How the Burden of Development Falls on the Poor

Taxation is a sensitive subject in India. If the tax collection in a given quarter surpasses the projected revenues, it is clear that the additional collection is coming directly from the pockets of middle-class individuals; if the collection falls short of the predicted figures, the government is chastised for not taxing the wealthy.

Only about 1.7 percent of Indians pay income tax, and the major cause for economic disparity in India is a direct result of taxing the lowest strata of society rather than the affluent. In India, people with ordinary employment pay income taxes ranging from 0% to 30%, while super-rich billionaires pay nothing. Rich individuals do not get a salary; instead, the majority of their income comes from assets such as bonds, stocks, and real estate, and these investments are taxed as capital gains, with the highest tax rate hovering around 20% in the long term.

The wealthy, who have a lot of money, play it wisely. They understand that they will not be taxed for possessing an investment unless they sell it. As a result, people like Jeff Bezos take advantage of this and pay no taxes. His whole value is based on Amazon stocks, and it is not taxed till he sells them to convert it to actual money. Similarly, one’s stocks might be kept as a collateral asset. So, if you borrow money with the security of stocks and live off of it, there will be no taxes. That is exactly what Elon Musk does. Over the years, the wealthy have devised some ingenious methods of evading taxes. Have you ever pondered why owning art is such a privileged experience? Why do the wealthy have their homes adorned with expensive artworks of little significance? Because art is simply another means of transferring the burden of growth to the middle class. They will purchase an artwork for $10 million and keep it someplace. The associate gallery inflates the value of the artwork by discussing it in elite art circles. The art’s value skyrockets from $10 million to $50 million. The individual subsequently donates the picture to a museum and receives a $50 million charitable tax deduction, allowing him to obtain benefits worth $40 million by paying only $10 million.

There are many complex factors in India that make taxation such a difficult subject. Long have Indian administrations believed that India needs the affluent more than the rich need India. The government is pleased as long as it can persuade the top 1% of our people to pay a pittance of their money to the country’s development in the name of tax breaks and perks. The government recognises its faults, as well as its lack of initiative and real influence in areas of need, and so feels compelled to brown-nose the wealthy. To retain the affluent in India rather than having them move their money to Swiss banks or the Cayman Islands, the Indian government takes intentional efforts to keep them satisfied with the political/business climate. Another aspect to consider is the degree to which the corporations and the government are linked. How can the government properly charge the firms engaged in the construction and operation of the tax-collection portal? How can the government properly tax the wealthy businesses who spend tens of thousands of dollars on political rallies in the run-up to elections to ensure victory? This closeness makes it hard for fairness and justice to infiltrate.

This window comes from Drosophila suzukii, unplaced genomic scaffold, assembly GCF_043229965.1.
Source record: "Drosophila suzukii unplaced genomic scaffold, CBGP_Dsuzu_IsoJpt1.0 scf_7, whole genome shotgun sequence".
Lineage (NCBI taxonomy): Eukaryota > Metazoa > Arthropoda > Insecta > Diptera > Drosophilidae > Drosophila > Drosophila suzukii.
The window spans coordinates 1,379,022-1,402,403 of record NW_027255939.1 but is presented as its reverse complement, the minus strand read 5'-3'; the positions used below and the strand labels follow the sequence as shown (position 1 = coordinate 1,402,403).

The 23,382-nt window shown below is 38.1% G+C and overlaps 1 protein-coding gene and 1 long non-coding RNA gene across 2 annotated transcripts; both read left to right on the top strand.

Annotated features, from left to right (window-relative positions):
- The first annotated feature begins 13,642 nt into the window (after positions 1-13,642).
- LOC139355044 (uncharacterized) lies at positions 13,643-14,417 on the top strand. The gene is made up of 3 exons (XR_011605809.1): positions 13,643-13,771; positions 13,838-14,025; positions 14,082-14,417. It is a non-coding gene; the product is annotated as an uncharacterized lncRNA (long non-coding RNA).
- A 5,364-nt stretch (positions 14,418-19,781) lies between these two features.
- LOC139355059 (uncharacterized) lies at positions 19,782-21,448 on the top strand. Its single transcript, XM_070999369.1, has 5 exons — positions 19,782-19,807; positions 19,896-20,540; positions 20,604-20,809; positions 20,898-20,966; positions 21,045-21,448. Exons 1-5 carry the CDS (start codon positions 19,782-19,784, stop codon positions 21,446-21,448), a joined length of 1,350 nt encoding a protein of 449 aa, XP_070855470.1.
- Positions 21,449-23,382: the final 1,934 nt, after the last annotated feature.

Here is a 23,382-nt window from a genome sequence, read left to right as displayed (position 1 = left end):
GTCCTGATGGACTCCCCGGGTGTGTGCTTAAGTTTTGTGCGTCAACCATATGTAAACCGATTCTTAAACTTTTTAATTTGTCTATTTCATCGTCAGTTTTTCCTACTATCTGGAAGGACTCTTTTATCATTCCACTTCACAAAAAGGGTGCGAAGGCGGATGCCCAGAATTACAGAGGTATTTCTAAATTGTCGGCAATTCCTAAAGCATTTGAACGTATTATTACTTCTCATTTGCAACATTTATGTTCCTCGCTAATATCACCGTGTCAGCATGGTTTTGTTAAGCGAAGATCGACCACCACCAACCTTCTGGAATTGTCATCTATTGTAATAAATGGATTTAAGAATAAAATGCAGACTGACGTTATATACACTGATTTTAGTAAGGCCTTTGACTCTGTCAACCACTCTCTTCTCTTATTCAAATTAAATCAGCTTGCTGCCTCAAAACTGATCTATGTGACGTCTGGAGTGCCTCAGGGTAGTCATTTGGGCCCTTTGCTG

The fundamental goal of collecting taxes from the general population is to combine their nominal resources and generate a large quantity of money that can be invested in the economy as a whole. This money may be allocated in such a way that a significant portion goes toward rural development, ensuring equality in resource allocation in India. In fact, however, the wealthy avoid paying taxes, and the government collects funds from the same individuals it seeks to promote. Furthermore, despite receiving money from the hard-earned income of the middle class, the government performs a poor job of bringing about meaningful change in the country. Nobody knows whence the money originates from or where it goes. This is why individuals regard paying taxes as a waste of their hard-earned money, dismissing the government’s assertions that taxes are imposed for the better welfare of society.

The only approach to address inequality is to create an honest tax administration that is really dedicated to the objective of taxes. According to the IMF’s fiscal monitor, boosting taxes on high earnings is an effective means of decreasing inequality while having no negative impact on economic development. The government must treat wealth and inheritance taxation as seriously as income taxation, since if wealth is not taxed but income is, the wealthy have no incentive to invest their capital effectively. Taking the initiative will not be enough to close the gap between the affluent and the poor that we have created. Demonetisation was intended to be a positive move in the right direction, yet even a well-intentioned plan could not compensate for bad implementation. Demonetisation resulted in a 26 percent rise in the wealth of the wealthy and a 1 percent decrease in farmer income growth. We did become a black money-free country, but not by tracking it down at its source. Once again, the wealthy took advantage of loopholes to easily convert all of their black money into white. The money intended for national development was never discovered, and we once again failed the poorer strata of our society, who suffered the most.

With Alexandria Ocasio-Met Cortez’s Gala stunt of wearing a white gown with the words “tax the rich” printed in red, the message is out in the open. It’s only a matter of time until governments take action.

– Janvi Gupta

Picture: Representational (Credits – / IANS)

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